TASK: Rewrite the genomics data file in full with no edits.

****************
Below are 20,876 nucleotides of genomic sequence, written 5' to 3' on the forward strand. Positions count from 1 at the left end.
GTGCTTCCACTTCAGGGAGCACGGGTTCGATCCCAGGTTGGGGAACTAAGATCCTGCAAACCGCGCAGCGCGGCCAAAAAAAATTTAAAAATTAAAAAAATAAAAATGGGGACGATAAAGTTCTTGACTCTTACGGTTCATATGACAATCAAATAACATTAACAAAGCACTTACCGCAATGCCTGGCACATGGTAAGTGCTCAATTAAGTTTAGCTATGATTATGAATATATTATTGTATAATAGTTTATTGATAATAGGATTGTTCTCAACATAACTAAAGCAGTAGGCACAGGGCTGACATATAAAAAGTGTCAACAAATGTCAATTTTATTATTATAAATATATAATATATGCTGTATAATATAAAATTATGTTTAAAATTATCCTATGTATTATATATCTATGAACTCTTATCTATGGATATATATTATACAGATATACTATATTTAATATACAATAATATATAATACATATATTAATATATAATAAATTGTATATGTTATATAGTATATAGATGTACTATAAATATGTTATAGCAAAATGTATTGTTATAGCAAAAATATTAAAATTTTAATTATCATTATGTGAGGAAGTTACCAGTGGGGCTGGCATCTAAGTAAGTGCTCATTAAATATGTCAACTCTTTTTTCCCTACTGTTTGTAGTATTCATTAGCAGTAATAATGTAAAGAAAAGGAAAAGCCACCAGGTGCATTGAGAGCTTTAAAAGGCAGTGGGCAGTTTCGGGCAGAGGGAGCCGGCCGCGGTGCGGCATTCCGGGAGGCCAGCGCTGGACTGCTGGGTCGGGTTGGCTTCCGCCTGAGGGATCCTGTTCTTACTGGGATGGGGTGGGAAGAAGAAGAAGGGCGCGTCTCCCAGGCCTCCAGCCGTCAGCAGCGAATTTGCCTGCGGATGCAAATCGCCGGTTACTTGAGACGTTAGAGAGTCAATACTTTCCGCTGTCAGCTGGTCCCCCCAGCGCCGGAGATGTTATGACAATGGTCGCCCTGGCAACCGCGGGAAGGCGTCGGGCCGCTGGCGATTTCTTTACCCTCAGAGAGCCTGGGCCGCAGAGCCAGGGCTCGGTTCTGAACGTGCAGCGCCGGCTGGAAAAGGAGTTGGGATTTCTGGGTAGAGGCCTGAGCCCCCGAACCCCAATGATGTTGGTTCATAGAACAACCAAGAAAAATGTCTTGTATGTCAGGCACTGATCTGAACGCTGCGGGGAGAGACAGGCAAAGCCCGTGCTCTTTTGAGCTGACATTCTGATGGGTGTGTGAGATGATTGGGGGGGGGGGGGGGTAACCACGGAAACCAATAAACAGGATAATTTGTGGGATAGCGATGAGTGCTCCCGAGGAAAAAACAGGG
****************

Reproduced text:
Below are 20,876 nucleotides of genomic sequence, written 5' to 3' on the forward strand. Positions count from 1 at the left end.
GTGCTTCCACTTCAGGGAGCACGGGTTCGATCCCAGGTTGGGGAACTAAGATCCTGCAAACCGCGCAGCGCGGCCAAAAAAAATTTAAAAATTAAAAAAATAAAAATGGGGACGATAAAGTTCTTGACTCTTACGGTTCATATGACAATCAAATAACATTAACAAAGCACTTACCGCAATGCCTGGCACATGGTAAGTGCTCAATTAAGTTTAGCTATGATTATGAATATATTATTGTATAATAGTTTATTGATAATAGGATTGTTCTCAACATAACTAAAGCAGTAGGCACAGGGCTGACATATAAAAAGTGTCAACAAATGTCAATTTTATTATTATAAATATATAATATATGCTGTATAATATAAAATTATGTTTAAAATTATCCTATGTATTATATATCTATGAACTCTTATCTATGGATATATATTATACAGATATACTATATTTAATATACAATAATATATAATACATATATTAATATATAATAAATTGTATATGTTATATAGTATATAGATGTACTATAAATATGTTATAGCAAAATGTATTGTTATAGCAAAAATATTAAAATTTTAATTATCATTATGTGAGGAAGTTACCAGTGGGGCTGGCATCTAAGTAAGTGCTCATTAAATATGTCAACTCTTTTTTCCCTACTGTTTGTAGTATTCATTAGCAGTAATAATGTAAAGAAAAGGAAAAGCCACCAGGTGCATTGAGAGCTTTAAAAGGCAGTGGGCAGTTTCGGGCAGAGGGAGCCGGCCGCGGTGCGGCATTCCGGGAGGCCAGCGCTGGACTGCTGGGTCGGGTTGGCTTCCGCCTGAGGGATCCTGTTCTTACTGGGATGGGGTGGGAAGAAGAAGAAGGGCGCGTCTCCCAGGCCTCCAGCCGTCAGCAGCGAATTTGCCTGCGGATGCAAATCGCCGGTTACTTGAGACGTTAGAGAGTCAATACTTTCCGCTGTCAGCTGGTCCCCCCAGCGCCGGAGATGTTATGACAATGGTCGCCCTGGCAACCGCGGGAAGGCGTCGGGCCGCTGGCGATTTCTTTACCCTCAGAGAGCCTGGGCCGCAGAGCCAGGGCTCGGTTCTGAACGTGCAGCGCCGGCTGGAAAAGGAGTTGGGATTTCTGGGTAGAGGCCTGAGCCCCCGAACCCCAATGATGTTGGTTCATAGAACAACCAAGAAAAATGTCTTGTATGTCAGGCACTGATCTGAACGCTGCGGGGAGAGACAGGCAAAGCCCGTGCTCTTTTGAGCTGACATTCTGATGGGTGTGTGAGATGATTGGGGGGGGGGGGGGGTAACCACGGAAACCAATAAACAGGATAATTTGTGGGATAGCGATGAGTGCTCCCGAGGAAAAAACAGGG